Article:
The craze for bourbon is in full swing, but fueling the demand isn’t entirely smooth sailing.
Bourbon has rules.
It must be produced in the United States, it’s grain mixture no less than 51 percent corn and it’s required to age in new, freshly charred oak barrels. Distilling bourbon also takes time, time in barrels.
Time in barrels is exactly what Camacho has become familiar with while developing its newest cigar, American Barrel-Aged. A short five months is what it found ideal for the Honduran corojo’s time in barrels, but it’s also becoming increasingly personal with time with barrels through working with Jeff Irish.
There aren’t many people making barrels these days, but there’s lot of people using them. Whether it be traditional uses like the Scottish whisky business or newer and unconventional outlets like Bourbon Barrel Rehab, the Kentucky-based company founded by Irish that gives new life to bourbon barrels by finding new applications for the prized oak in the form of jewelry, bars, instruments, promotional items and just about every home furnishing you could imagine.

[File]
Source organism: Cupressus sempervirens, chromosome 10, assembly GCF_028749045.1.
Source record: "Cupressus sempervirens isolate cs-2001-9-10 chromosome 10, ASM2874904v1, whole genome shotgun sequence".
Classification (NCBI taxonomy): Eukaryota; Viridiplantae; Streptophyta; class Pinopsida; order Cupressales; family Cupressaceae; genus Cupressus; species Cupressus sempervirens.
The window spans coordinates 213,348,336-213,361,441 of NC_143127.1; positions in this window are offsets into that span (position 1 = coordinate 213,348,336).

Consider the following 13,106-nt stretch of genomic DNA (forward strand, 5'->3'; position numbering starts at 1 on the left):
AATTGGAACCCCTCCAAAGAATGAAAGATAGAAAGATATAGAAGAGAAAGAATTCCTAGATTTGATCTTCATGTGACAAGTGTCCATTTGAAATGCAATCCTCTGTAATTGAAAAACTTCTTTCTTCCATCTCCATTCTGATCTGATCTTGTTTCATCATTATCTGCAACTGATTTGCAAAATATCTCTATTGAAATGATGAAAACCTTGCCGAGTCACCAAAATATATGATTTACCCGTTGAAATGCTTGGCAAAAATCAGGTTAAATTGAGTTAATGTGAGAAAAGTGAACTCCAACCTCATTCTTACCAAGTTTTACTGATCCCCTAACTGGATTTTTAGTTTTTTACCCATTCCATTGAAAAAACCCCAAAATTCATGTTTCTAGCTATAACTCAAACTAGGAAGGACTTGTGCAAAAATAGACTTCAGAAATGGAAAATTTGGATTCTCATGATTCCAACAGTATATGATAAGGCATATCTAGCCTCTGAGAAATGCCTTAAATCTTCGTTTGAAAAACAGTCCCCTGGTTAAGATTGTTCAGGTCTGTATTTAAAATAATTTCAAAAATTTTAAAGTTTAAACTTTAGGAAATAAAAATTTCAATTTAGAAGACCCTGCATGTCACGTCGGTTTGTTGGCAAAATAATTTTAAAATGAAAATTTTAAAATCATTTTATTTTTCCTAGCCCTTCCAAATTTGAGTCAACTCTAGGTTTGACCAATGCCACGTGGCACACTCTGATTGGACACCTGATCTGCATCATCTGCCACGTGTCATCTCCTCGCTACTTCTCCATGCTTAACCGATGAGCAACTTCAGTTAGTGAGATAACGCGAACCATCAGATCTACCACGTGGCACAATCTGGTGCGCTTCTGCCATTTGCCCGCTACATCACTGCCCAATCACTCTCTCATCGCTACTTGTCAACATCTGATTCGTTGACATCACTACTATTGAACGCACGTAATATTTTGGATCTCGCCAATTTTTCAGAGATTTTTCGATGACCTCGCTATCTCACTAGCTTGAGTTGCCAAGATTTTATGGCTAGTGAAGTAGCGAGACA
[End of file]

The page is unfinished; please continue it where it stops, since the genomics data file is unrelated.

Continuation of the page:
Wealthy clients aren’t typically fans of off the shelf, they crave exclusivity; Jeff Irish cut his carpentry-teeth making one-off accent pieces for client’s dream homes. Eventually, he took a contract in Kentucky, where he met his girlfriend and business partner, Liz Davis. Enamored by Louisville culture, Jeff combined his passion for bourbon and woodworking and created Bourbon Barrel Rehab.
I chatted with him about his previous work and his newest creations, which are on display as Camacho launches American Barrel-Aged.
Jeff, can you give us a bit of insight into your company?
We started by taking the barrels apart and seeing what kind of unique items we could make, mainly stuff to accent a home. We try to do things unique to the bourbon industry that haven’t been done before—anything that has to do with keeping bourbon on the forefront of conversation.